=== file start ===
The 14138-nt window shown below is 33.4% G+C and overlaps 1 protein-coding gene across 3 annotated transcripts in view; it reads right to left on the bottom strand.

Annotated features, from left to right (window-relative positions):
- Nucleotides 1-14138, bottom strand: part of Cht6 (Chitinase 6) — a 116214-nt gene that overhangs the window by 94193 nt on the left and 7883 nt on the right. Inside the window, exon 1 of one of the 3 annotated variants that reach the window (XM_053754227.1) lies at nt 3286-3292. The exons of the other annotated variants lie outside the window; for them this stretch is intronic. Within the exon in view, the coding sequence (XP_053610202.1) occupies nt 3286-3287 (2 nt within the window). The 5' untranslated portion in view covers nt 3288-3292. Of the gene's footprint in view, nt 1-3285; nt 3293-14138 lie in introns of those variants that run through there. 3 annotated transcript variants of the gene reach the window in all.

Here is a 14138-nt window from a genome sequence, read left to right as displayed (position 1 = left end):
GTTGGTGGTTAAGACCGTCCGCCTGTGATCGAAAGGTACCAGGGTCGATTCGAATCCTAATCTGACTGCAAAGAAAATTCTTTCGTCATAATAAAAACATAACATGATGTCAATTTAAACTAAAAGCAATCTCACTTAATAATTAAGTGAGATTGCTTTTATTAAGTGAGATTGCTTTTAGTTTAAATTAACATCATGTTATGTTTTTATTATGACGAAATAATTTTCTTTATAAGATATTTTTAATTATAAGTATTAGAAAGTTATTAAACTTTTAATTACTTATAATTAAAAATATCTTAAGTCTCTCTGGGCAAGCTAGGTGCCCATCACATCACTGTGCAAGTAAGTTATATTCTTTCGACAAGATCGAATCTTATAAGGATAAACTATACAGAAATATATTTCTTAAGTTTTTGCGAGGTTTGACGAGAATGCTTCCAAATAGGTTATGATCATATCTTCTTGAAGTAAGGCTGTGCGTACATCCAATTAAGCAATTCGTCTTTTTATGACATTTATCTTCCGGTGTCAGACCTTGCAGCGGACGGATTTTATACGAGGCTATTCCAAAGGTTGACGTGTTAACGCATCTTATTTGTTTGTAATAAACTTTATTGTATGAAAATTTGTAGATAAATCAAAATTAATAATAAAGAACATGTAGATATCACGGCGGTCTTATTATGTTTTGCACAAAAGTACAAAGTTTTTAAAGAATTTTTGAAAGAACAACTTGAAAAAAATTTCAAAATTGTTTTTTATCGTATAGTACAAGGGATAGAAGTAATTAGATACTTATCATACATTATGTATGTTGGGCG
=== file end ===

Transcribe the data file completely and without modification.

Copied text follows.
The 14138-nt window shown below is 33.4% G+C and overlaps 1 protein-coding gene across 3 annotated transcripts in view; it reads right to left on the bottom strand.

Annotated features, from left to right (window-relative positions):
- Nucleotides 1-14138, bottom strand: part of Cht6 (Chitinase 6) — a 116214-nt gene that overhangs the window by 94193 nt on the left and 7883 nt on the right. Inside the window, exon 1 of one of the 3 annotated variants that reach the window (XM_053754227.1) lies at nt 3286-3292. The exons of the other annotated variants lie outside the window; for them this stretch is intronic. Within the exon in view, the coding sequence (XP_053610202.1) occupies nt 3286-3287 (2 nt within the window). The 5' untranslated portion in view covers nt 3288-3292. Of the gene's footprint in view, nt 1-3285; nt 3293-14138 lie in introns of those variants that run through there. 3 annotated transcript variants of the gene reach the window in all.

Here is a 14138-nt window from a genome sequence, read left to right as displayed (position 1 = left end):
GTTGGTGGTTAAGACCGTCCGCCTGTGATCGAAAGGTACCAGGGTCGATTCGAATCCTAATCTGACTGCAAAGAAAATTCTTTCGTCATAATAAAAACATAACATGATGTCAATTTAAACTAAAAGCAATCTCACTTAATAATTAAGTGAGATTGCTTTTATTAAGTGAGATTGCTTTTAGTTTAAATTAACATCATGTTATGTTTTTATTATGACGAAATAATTTTCTTTATAAGATATTTTTAATTATAAGTATTAGAAAGTTATTAAACTTTTAATTACTTATAATTAAAAATATCTTAAGTCTCTCTGGGCAAGCTAGGTGCCCATCACATCACTGTGCAAGTAAGTTATATTCTTTCGACAAGATCGAATCTTATAAGGATAAACTATACAGAAATATATTTCTTAAGTTTTTGCGAGGTTTGACGAGAATGCTTCCAAATAGGTTATGATCATATCTTCTTGAAGTAAGGCTGTGCGTACATCCAATTAAGCAATTCGTCTTTTTATGACATTTATCTTCCGGTGTCAGACCTTGCAGCGGACGGATTTTATACGAGGCTATTCCAAAGGTTGACGTGTTAACGCATCTTATTTGTTTGTAATAAACTTTATTGTATGAAAATTTGTAGATAAATCAAAATTAATAATAAAGAACATGTAGATATCACGGCGGTCTTATTATGTTTTGCACAAAAGTACAAAGTTTTTAAAGAATTTTTGAAAGAACAACTTGAAAAAAATTTCAAAATTGTTTTTTATCGTATAGTACAAGGGATAGAAGTAATTAGATACTTATCATACATTATGTATGTTGGGCG